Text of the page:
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Taking steps without submitting to the jurisdiction: how far can you go?

As a junior litigator in the 1990s, it was drummed into me that if you were challenging the jurisdiction of the English court, you should be very, very careful not to do anything in the proceedings other than bring that challenge. If you didn’t heed this advice, the court would likely find that your client had submitted to the jurisdiction of the English court, leaving you with a very unhappy client, pointless delay and wasted costs.

Is that still the case in 2016? Recent cases, including a Court of Appeal decision from earlier this year, show that there is a surprising number of things you can do which may not be held to amount to submission.

However, context is everything, and this is one of those areas where the advice may differ depending upon whether you are acting for a claimant or defendant.

If you are acting for a claimant, you could well be pessimistic about the chances of succeeding in a claim that the defendant has submitted. On the other hand, if you are acting for a defendant, your advice may well be to not take the risk: if your application challenging the jurisdiction is opposed, which it probably will be, there is little downside to a claimant throwing a submission argument into the mix, thereby increasing the points that you have to counter and the uncertainty as to the result.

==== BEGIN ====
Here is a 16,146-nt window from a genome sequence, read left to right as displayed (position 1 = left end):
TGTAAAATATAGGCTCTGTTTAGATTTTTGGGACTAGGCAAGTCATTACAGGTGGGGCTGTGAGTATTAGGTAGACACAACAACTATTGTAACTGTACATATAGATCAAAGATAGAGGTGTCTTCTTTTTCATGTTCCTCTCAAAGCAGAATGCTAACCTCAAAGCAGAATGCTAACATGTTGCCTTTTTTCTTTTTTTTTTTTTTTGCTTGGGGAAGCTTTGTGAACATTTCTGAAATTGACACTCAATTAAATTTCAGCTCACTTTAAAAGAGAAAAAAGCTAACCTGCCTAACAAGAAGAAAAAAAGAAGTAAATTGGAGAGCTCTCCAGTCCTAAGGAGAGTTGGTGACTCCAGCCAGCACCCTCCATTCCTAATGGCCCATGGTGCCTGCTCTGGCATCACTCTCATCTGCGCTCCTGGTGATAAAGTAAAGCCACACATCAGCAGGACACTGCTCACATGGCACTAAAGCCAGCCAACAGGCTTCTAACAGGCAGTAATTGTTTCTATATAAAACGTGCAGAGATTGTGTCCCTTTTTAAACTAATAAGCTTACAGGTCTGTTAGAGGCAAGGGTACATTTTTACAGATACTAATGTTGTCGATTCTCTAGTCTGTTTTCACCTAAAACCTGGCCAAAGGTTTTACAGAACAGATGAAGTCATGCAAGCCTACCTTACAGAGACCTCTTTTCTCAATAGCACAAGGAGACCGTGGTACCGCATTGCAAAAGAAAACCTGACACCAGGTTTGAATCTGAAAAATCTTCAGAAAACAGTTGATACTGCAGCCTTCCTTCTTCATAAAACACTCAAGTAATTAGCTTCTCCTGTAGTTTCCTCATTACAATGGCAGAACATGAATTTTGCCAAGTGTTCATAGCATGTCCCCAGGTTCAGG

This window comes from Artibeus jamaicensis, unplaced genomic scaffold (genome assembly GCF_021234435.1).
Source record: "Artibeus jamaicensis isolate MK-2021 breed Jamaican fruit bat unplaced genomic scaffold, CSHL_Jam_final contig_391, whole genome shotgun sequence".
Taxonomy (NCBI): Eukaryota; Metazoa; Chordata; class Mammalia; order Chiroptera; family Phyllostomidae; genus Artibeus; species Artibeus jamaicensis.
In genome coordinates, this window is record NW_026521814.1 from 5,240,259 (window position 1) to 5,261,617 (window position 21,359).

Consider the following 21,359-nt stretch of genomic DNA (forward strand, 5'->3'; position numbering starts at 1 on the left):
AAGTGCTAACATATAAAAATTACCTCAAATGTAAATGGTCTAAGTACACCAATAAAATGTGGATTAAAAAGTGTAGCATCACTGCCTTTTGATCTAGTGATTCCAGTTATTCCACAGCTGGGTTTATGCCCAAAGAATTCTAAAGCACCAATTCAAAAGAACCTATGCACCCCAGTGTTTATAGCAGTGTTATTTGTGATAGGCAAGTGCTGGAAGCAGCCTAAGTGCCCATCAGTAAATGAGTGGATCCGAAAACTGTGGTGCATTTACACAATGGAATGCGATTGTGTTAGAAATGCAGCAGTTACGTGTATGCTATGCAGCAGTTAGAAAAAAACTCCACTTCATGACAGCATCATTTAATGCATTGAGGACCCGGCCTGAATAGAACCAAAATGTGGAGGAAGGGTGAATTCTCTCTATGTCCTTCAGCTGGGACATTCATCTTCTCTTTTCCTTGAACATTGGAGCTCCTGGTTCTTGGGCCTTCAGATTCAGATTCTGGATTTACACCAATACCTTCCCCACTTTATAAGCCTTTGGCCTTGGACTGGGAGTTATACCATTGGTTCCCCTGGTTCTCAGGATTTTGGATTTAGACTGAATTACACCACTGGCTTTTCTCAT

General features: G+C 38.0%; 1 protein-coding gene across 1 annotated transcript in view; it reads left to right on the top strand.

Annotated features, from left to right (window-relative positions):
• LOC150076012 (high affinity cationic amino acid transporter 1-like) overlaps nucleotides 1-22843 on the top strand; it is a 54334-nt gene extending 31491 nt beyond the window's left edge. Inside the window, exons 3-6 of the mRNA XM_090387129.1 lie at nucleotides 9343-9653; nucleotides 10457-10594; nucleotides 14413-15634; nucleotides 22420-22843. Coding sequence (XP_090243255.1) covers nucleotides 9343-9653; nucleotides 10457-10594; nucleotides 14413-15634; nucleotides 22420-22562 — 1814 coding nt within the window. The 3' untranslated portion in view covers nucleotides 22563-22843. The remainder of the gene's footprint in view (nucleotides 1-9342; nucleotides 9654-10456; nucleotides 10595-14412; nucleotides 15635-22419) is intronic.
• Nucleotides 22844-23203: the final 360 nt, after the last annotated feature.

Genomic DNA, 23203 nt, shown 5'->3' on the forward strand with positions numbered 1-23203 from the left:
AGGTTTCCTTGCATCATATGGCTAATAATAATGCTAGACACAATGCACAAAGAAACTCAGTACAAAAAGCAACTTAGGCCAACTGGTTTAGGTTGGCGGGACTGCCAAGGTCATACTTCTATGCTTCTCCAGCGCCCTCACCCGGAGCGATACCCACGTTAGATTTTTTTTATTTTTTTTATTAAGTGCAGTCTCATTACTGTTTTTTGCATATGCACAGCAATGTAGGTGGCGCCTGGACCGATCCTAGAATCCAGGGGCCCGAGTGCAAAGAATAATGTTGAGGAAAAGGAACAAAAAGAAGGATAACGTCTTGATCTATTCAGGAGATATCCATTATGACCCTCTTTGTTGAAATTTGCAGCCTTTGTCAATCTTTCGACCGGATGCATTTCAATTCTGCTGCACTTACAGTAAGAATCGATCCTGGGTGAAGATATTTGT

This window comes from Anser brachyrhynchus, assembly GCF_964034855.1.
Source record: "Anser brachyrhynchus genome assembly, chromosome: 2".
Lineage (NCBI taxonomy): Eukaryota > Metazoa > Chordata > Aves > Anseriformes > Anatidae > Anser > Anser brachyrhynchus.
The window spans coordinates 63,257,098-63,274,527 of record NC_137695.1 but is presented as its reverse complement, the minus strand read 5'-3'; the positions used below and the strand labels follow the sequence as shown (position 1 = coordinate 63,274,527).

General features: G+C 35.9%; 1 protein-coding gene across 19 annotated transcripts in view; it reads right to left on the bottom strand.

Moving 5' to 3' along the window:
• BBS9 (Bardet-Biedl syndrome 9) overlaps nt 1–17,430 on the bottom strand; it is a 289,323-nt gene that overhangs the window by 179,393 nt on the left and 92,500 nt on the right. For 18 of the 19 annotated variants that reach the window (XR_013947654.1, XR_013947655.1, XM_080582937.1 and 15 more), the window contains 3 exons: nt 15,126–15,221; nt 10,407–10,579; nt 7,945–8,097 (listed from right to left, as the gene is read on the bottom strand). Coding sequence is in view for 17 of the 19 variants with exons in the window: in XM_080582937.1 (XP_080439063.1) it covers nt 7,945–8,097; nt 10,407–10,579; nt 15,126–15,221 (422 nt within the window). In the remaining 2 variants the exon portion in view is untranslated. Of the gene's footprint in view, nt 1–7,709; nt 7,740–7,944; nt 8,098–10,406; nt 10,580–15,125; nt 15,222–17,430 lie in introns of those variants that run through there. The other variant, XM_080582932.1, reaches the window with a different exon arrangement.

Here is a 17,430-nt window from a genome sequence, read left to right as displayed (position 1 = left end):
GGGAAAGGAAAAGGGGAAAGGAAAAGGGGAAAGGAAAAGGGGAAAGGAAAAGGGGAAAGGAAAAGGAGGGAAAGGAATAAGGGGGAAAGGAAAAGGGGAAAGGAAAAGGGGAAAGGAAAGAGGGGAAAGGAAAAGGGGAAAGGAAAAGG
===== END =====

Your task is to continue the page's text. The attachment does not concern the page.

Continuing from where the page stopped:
Zumax Nigeria v First City Monument Bank

In Zumax Nigeria v First City Monument Bank, Zumax, a Nigerian engineering company, alleged that it had been defrauded to the tune of approximately $3.5 million. Its claim was that a bank taken over by First City Monument Bank (FCMB) received this money into its correspondent account with Commerzbank in London and didn’t pay it on to Zumax. FCMB denied in correspondence that the monies had been transferred to the Commerzbank account. Zumax therefore made an application for disclosure of Commerzbank’s records under the Bankers’ Books Evidence Act 1879 (BBEA 1879). Redacted copies of those records were provided and revealed that the monies had been transferred. FCMB then made its own application under the BBEA 1879, seeking unredacted copies of the records so that they could see where the monies had been transferred, and in particular whether they had been transferred to Zumax. FCMB’s application was made in April 2014, some four months after it had made an application to challenge the jurisdiction of the English court.

In the High Court, it was held that by making the BBEA 1879 application, FCMB had submitted to the jurisdiction of the English courts. The judge pointed to the fact that no mention was made of the application being without prejudice to the challenge to the jurisdiction. In addition, the supporting evidence said that there were fraud issues before the court, and the documents were required to “assist the court to resolve [the] dispute justly and expeditiously.” The judge thought that this was inconsistent with the defendant’s position that the court had no jurisdiction to resolve the dispute at all.